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TFSA Investors: 2 Common Wealth-Destroying Mistakes to Avoid in 2020

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Late last year Canada Revenue Agency (CRA) announced that the Tax-Free Savings Account (TFSA) contribution limit for 2020 would be $6,000 — unchanged from 2019 — although the cumulative contribution room has increased to $69,500 since their inception in 2009.

While the awareness of TFSAs and their tax-sheltered status is growing, many account holders continue to make serious mistakes that impact their ability to maximize the benefits offered and achieve their financial goals.

Here are two common mistakes that can destroy wealth and prevent you from achieving your financial goals.

Over contributing

A key error that continues to occur is that many account holders treat a TFSA as a transactional account, making considerable volumes of deposits and withdrawals. In many cases, they fail to keep track of their contributions and withdrawals, seeing many over contribute and making them liable to pay penalty tax on the excess amount.

For 2020, the maximum contribution is $6,000. Any amount over the limit will be subject to penalty tax. The CRA levies a tax of 1% per month on the excess amount until it is withdrawn from the TFSA and the balance is reduced to within the allowable limit.

This can be an expensive mistake that defeats the purpose of holding a TFSA, which is to generate tax-free investment returns. It also highlights one of the key risks associated with using TFSAs as transactional accounts to hold cash.

Only holding cash

According to a poll from Royal Bank of Canada, over 40% of TFSA accounts are holding a significant amount of cash, meaning that many account holders are failing to take full advantage of their TFSAs tax-sheltered status. Generally, all dividends, interest and capital gains earned in a TFSA are not taxable for the life of the investment.

That means there is a tremendous opportunity cost associated with using a TFSA to hold cash rather than growth assets like stocks, as over the long term, the stock market has delivered superior returns to cash.

By investing in quality dividend-paying stocks and then reinvesting those payments to acquire additional shares, you can unleash the power of compounding, accelerating the pace at which you can create wealth. The longer you can generate compounding investment returns, the more wealth you can create.

Nonetheless, it’s important to select quality stocks with a long history of earnings growth, dividend payments and solid balance sheets while avoiding volatile speculative investments.

Unlock the power of compounding

One top Canadian stock that stands out as a worthy addition to any TFSA is Brookfield Renewable Partners (TSX:BEP.UN)(NYSE:BEP), which has gained a whopping 22% since the start of 2020 despite the latest market correction.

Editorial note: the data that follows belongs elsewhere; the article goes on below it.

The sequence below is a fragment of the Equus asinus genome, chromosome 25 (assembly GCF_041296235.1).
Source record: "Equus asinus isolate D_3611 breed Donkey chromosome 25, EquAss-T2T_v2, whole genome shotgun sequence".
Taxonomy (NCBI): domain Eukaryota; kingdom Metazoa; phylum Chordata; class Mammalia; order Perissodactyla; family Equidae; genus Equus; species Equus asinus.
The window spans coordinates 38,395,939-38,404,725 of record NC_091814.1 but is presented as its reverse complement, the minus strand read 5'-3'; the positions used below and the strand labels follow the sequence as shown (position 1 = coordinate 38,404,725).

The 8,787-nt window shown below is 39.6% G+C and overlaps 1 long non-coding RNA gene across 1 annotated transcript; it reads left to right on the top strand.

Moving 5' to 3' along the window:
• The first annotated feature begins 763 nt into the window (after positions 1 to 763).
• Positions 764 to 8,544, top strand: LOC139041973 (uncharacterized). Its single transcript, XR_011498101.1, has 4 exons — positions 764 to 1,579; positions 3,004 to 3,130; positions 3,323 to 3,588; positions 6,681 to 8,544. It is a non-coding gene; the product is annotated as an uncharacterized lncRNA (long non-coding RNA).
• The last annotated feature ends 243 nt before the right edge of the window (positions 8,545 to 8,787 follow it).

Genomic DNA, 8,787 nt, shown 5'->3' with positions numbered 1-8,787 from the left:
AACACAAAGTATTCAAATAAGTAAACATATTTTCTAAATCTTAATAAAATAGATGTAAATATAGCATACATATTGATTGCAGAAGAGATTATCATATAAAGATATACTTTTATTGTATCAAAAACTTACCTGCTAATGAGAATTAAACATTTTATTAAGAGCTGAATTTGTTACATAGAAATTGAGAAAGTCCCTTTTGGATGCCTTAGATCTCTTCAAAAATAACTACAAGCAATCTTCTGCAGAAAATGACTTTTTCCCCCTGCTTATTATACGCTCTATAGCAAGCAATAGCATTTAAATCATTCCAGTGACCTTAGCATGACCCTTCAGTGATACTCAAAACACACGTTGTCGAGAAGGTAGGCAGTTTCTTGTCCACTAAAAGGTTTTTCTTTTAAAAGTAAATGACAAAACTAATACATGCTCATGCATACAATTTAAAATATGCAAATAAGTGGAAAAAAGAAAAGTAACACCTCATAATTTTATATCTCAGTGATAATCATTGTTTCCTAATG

The partnership possesses the same defensive characteristics as a traditional electric utility along with the added benefit of the move to cleaner sources of energy across the world to battle climate change, which will serve as a powerful long-term tailwind for earnings growth.

The certainty of Brookfield Renewable’s earnings coupled with growing demand for electricity generated from renewable sources means that its market value tends to remain relatively stable compared to other stocks.

As a result, it has a beta of 0.70 indicating that it’s significantly less volatile than the market, making it an ideal candidate to hold in a TFSA and grow wealth.

That appeal is further enhanced by Brookfield Renewable’s solid growth prospects, with its focus on expanding its operations via developing new power generating facilities and acquisitions.

The latest initiative is Brookfield Renewable’s plans to acquire all the outstanding stock of TerraForm Power that it doesn’t already own.

Foolish takeaway

Brookfield Renewable also has a distribution reinvestment plan (DRIP) that allows unitholders to reinvest distributions to acquire further units at no additional cost. This accelerates wealth creation by unlocking the power of compounding and ensuring that transaction costs don’t erode returns.

While past returns are no guarantee of future performance, over the past decade, Brookfield Renewable has delivered a whopping 484% if distributions were reinvested. That equates to a compound annual growth rate (CAGR) of 19% compared to 16% if the distributions were taken as cash.

Despite Brookfield Renewable being an attractive investment for any TFSA, it should be noted that holding a diversified portfolio of stocks across a range of industries is an important tool for managing risk.

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This article represents the opinion of the writer, who may disagree with the “official” recommendation position of a Motley Fool premium service or advisor. We’re Motley! Questioning an investing thesis — even one of our own — helps us all think critically about investing and make decisions that help us become smarter, happier, and richer, so we sometimes publish articles that may not be in line with recommendations, rankings or other content.

Fool contributor Matt Smith has no position in any of the stocks mentioned.

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